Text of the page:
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Does the First Week of Class Matter? A Quasi-Experimental Investigation of Student Satisfaction Anthony D. Hermann, Ph.D., Bradley University, David A. Foster, Western Oregon University , & Erin E. Hardin, Texas Tech University. Abstract

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Does the First Week of Class Matter?

A Quasi-Experimental Investigation of Student Satisfaction

Anthony D. Hermann, Ph.D., Bradley University,

David A. Foster, Western Oregon University, & Erin E. Hardin, Texas Tech University

Abstract

Teaching experts suggest that establishing clear expectations and a supportive environment at the beginning of a college course has a lasting impact on student attitudes. Little empirical evidence exists, however, to support these suggestions. Consequently, we randomly assigned instructors to either begin their course with a reciprocal interview activity aimed at these goals or in their typical fashion. At term’s end, students experiencing the activity (n = 187) reported greater clarity regarding their course responsibilities, more support from their instructor, and greater course satisfaction on both official evaluations and experimenter-administered measures, compared to students who had not (n = 190). These results contribute to a converging body of evidence regarding this activity’s efficacy and the importance of first week activities.

  • Introduction
    • Teaching experts frequently assert that the first days of a college course have a long lasting impact on the classroom environment and student attitudes.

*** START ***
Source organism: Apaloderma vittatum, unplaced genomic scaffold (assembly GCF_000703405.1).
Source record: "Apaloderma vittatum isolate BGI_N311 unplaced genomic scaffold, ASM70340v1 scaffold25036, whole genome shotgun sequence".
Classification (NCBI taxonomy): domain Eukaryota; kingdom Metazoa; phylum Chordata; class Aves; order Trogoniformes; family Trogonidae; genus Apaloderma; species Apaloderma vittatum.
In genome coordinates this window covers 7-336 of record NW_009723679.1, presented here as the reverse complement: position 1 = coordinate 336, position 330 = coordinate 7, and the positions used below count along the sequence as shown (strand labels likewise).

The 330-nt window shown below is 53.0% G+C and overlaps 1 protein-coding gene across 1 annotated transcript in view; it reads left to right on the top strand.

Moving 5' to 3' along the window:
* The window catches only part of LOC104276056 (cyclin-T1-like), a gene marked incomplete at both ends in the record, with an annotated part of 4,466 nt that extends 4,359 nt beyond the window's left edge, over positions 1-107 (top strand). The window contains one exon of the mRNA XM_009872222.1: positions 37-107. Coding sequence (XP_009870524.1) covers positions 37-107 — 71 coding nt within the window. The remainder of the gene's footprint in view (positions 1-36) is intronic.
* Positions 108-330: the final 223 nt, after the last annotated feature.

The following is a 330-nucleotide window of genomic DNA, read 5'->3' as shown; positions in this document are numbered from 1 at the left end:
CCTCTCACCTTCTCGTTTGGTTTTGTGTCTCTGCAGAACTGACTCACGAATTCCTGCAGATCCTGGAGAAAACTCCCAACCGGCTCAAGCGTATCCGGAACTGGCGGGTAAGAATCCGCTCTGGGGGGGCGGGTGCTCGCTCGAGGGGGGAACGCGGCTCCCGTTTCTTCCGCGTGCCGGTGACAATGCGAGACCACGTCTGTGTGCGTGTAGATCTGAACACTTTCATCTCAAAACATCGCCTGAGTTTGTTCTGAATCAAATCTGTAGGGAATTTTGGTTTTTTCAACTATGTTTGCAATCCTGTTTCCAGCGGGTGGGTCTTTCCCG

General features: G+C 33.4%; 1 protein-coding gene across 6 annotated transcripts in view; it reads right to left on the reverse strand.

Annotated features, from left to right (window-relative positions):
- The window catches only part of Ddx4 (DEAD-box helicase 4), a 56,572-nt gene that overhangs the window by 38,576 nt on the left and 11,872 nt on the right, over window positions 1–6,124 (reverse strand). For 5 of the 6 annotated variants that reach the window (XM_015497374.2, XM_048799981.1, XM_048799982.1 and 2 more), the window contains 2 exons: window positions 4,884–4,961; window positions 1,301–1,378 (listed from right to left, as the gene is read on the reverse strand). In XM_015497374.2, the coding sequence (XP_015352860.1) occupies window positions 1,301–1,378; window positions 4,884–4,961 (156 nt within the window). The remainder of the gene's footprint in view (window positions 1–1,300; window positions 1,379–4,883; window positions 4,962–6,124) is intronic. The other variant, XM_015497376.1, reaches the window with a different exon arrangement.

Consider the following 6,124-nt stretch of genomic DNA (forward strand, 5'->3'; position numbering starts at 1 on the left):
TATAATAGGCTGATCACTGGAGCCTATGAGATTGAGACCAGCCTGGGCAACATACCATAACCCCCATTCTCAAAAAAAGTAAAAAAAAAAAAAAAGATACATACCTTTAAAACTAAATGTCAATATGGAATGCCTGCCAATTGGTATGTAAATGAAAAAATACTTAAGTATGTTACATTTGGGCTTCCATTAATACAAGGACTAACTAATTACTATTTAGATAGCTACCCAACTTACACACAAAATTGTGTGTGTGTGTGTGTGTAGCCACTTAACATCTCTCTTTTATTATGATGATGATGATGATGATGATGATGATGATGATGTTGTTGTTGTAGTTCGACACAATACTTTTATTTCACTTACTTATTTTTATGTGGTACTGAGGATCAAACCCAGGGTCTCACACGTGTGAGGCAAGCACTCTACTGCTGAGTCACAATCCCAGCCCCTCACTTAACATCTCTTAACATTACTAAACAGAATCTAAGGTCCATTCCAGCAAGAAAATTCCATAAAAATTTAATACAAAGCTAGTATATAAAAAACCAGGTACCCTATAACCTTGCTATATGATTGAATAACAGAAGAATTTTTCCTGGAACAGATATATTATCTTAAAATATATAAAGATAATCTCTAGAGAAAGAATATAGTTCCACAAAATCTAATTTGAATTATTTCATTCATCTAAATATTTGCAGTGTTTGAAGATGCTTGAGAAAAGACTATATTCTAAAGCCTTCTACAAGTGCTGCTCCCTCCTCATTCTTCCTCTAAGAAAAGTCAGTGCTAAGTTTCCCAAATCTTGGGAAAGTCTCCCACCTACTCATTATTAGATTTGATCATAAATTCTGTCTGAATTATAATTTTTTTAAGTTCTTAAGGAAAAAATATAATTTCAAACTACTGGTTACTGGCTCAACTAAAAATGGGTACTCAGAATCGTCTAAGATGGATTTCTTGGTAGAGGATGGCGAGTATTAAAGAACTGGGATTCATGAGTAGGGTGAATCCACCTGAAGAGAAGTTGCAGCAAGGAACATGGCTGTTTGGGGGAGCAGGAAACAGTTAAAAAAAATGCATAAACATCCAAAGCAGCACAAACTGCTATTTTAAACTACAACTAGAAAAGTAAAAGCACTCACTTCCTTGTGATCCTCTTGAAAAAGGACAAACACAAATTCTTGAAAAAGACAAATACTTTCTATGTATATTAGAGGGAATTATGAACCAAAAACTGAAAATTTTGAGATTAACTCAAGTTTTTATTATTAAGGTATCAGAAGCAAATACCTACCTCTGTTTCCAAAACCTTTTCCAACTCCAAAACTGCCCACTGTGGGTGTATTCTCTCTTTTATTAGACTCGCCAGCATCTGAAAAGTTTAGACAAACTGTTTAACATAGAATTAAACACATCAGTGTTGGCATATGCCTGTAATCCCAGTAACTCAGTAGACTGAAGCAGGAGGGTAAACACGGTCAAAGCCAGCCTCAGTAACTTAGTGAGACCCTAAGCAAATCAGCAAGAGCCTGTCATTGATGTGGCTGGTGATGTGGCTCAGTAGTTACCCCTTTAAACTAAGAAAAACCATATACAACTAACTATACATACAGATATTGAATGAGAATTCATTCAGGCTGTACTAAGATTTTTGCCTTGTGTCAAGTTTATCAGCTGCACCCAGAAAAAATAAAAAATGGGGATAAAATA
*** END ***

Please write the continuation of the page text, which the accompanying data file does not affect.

• Almost no empirical evidence exists regarding these assumptions.
      • Wilson and Wilson (2007) found that students who experienced a positive first day (i.e., a 15-min video of friendly instructor) reported more positive perceptions of the instructor and more motivation, compared to a negative first day (i.e., a boring video instructor using all class time to cover content & assign homework).
      • Motivation differences persisted and positive condition students had higher grades at term’s end.
    • More specific guidance is needed regarding how instructors can effectively establish a positive and productive environment.
    • Common expert suggestions for establishing a positive and productive learning environment include:
      • making instructor course expectations clear (Curzan & Damour, 2000; Davis, 1993)
      • creating a dynamic and supportive classroom community (Lucas, 2006; McKeachie & Svinicki, 2006; Royse, 2001).
    • To accomplish these goals, Hermann and Foster (2008) proposed a reciprocal student-instructor interview activity, adapted from organizational psychology textbooks (Harvey & Brown, 2000; Osland, Kolb, & Rubin, 2000).
    • Two studies on immediate impact of this activity (Case, Bartsch, McEnery, Hall, Hermann, & Foster, 2008; Hermann & Foster, 2008) found that students reported:
        • they enjoyed the activity,
        • the activity clarified the instructor’s expectations,
        • they felt more comfortable participating in class and interacting with the instructor.
      • To date, however, no research has demonstrated the long-term impact of this or any other first-week activity.
    • Hypothesis 1: Students who experienced the activity would be more satisfied with the course at the end of the term than students who had not.